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A female House Sparrow feeding beetle larvae to fledgling. Photo: Maurice Baker

When seeing a spider in a house, most people instantly kill it or move it away, even though spiders eat many of the harmful bugs in our environment. The same is true for insectivorous birds that control harmful pests.

These bug-eating species are more crucial to the natural ecosystem than people may think.

In the study, researchers revealed that birds consume 400 to 500 million metric tons of bugs such as beetles, flies, ants, moths, aphids, grasshoppers, crickets and other insects annually on a global scale.

And it is noted that this is the lower end of the range as these estimates are based on 103 experimental studies from around the world.

The amount consumed by the birds equals as much energy as a megacity, Martin Nyffeler, of the University of Basel in Switzerland, explained.

The study detailing these findings, "Insectivorous birds consume an estimated 400-500 million tons of prey annually," was published in Science of Natural, Vol. 1.

Prime time for protein

The insectivorous’ bug-heavy diet, mostly during the insects’ breeding period when there is an influx of protein, is part of the natural suppression of harmful insects that protects forests, grasslands and other areas from being negatively impacted by the harmful insects.

During periods of insect breeding, 90 percent of the birds in temperate or colder climates rely on this protein for their diet while 60 percent of birds in tropical regions rely on the insects for protein during that period, according to the research.

This results in consuming large amounts of anthropods.

Encompassing 75 percent of the entire prey biomass, forest birds consume the highest number of anthropods compared to birds in other climates such as tropical grasslands, temperate grasslands, croplands, deserts and the arctic tundra.

“In forests, they have an ecological and economic impact by destroying countless forest pests—in particular, lepidopteran larvae (butterfly and mouth caterpillars)—that they feed to their young,” Nyffeler said in a statement to Laboratory Equipment. “Especially in situations where forest pest densities are low, birds help to suppress potentially harmful insect species below damaging levels.”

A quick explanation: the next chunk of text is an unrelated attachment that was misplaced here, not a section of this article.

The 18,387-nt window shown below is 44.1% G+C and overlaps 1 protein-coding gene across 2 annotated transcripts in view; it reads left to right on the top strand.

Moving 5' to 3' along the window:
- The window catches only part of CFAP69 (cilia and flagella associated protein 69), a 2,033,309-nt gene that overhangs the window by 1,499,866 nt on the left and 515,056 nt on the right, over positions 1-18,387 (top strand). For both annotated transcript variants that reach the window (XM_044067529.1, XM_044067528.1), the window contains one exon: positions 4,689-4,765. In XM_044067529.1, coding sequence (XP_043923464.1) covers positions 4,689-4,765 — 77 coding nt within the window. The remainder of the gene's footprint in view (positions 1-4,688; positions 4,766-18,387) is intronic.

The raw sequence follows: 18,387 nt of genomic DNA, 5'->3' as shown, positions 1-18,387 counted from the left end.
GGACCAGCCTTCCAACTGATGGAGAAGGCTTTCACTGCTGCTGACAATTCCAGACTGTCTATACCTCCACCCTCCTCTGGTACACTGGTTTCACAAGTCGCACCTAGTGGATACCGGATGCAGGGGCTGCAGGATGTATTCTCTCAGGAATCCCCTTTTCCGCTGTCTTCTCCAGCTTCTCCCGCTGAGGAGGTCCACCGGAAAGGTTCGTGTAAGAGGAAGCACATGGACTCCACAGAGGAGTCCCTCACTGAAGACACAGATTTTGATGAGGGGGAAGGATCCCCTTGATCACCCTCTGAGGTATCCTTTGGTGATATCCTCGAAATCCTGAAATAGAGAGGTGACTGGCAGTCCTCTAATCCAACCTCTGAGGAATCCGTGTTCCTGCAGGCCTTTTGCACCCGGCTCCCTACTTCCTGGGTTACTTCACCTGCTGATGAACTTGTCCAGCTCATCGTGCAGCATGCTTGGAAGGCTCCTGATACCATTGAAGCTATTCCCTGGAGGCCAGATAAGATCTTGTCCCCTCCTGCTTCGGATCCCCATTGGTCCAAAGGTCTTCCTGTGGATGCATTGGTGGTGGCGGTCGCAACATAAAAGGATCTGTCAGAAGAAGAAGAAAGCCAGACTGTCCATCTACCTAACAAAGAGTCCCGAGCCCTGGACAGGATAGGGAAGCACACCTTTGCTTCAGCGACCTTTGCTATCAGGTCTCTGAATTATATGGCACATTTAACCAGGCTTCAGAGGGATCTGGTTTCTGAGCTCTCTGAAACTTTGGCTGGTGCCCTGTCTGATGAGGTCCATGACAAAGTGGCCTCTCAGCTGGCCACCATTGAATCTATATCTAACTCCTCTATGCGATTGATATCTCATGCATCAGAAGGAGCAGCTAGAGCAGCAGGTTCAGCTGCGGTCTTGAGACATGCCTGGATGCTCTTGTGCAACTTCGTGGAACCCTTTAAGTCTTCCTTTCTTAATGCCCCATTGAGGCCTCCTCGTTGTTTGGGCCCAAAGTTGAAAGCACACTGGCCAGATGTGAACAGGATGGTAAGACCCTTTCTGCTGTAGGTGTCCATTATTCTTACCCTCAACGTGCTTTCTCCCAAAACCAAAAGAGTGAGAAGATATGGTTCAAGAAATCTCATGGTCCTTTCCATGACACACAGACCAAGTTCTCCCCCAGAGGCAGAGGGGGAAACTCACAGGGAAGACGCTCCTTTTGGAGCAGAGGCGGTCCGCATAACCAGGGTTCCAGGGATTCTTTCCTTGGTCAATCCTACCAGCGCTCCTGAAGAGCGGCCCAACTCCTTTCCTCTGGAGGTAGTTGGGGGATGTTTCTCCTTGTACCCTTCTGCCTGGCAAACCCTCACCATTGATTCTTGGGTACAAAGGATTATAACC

The harmful insects that these forest birds eat consist of the gypsy moth, western spruce budworm, oak leafroller moth and other bark beetles, the researchers stated.

Natural suppressor for the ecosystem

Control of these harmful insects not only influences the ecosystem itself, it also has an influence on tropical plantations.

Reports suggest that in tropical coffee plantations located in areas such as Costa Rica, Guatemala, Jamaica and other areas where coffee is grown birds aid in the suppression of agricultural pests. And the birds successfully suppress the most damaging insect pests in the coffee plantation.

But birds cannot accomplish this suppression alone.

Spiders and other beneficial bugs also play a key role in suppressing harmful bugs from affecting these environments.

“To summarize all of this, birds in concert with other natural enemies (spiders, ants, insect parasitoids) make a contribution to insect pest suppression. If natural enemies provide pest suppression ecosystem services, less pesticides have to be used,” Nyffeler said in an email. “But birds alone don’t save the world. Likewise, spiders and ants don’t save the world.”

Shedding light on a declining species

This study was not done to engineer new ways of crop pest prevention, but to illustrate the importance of these declining bird species in the natural ecosystem.

Ultimately, their decline further threatens the natural ecosystem, and nature losses a protector.

According to the researchers, birds are now considered an endangered class of animal as they have been impacted by afforestation, agricultural efforts, pesticides, the threat of domestic cats, light pollution, climate change and more factors.  

“In a world without birds, man (homo sapiens) will find other solutions by applying more pesticides etc. The world will go on,” Nyfeller concluded. “But it will be a more ‘artificial world’ where the natural regulation mechanisms no longer function and are replaced by artificial solutions. It will be a poorer world when we no longer will hear the birds sing.”

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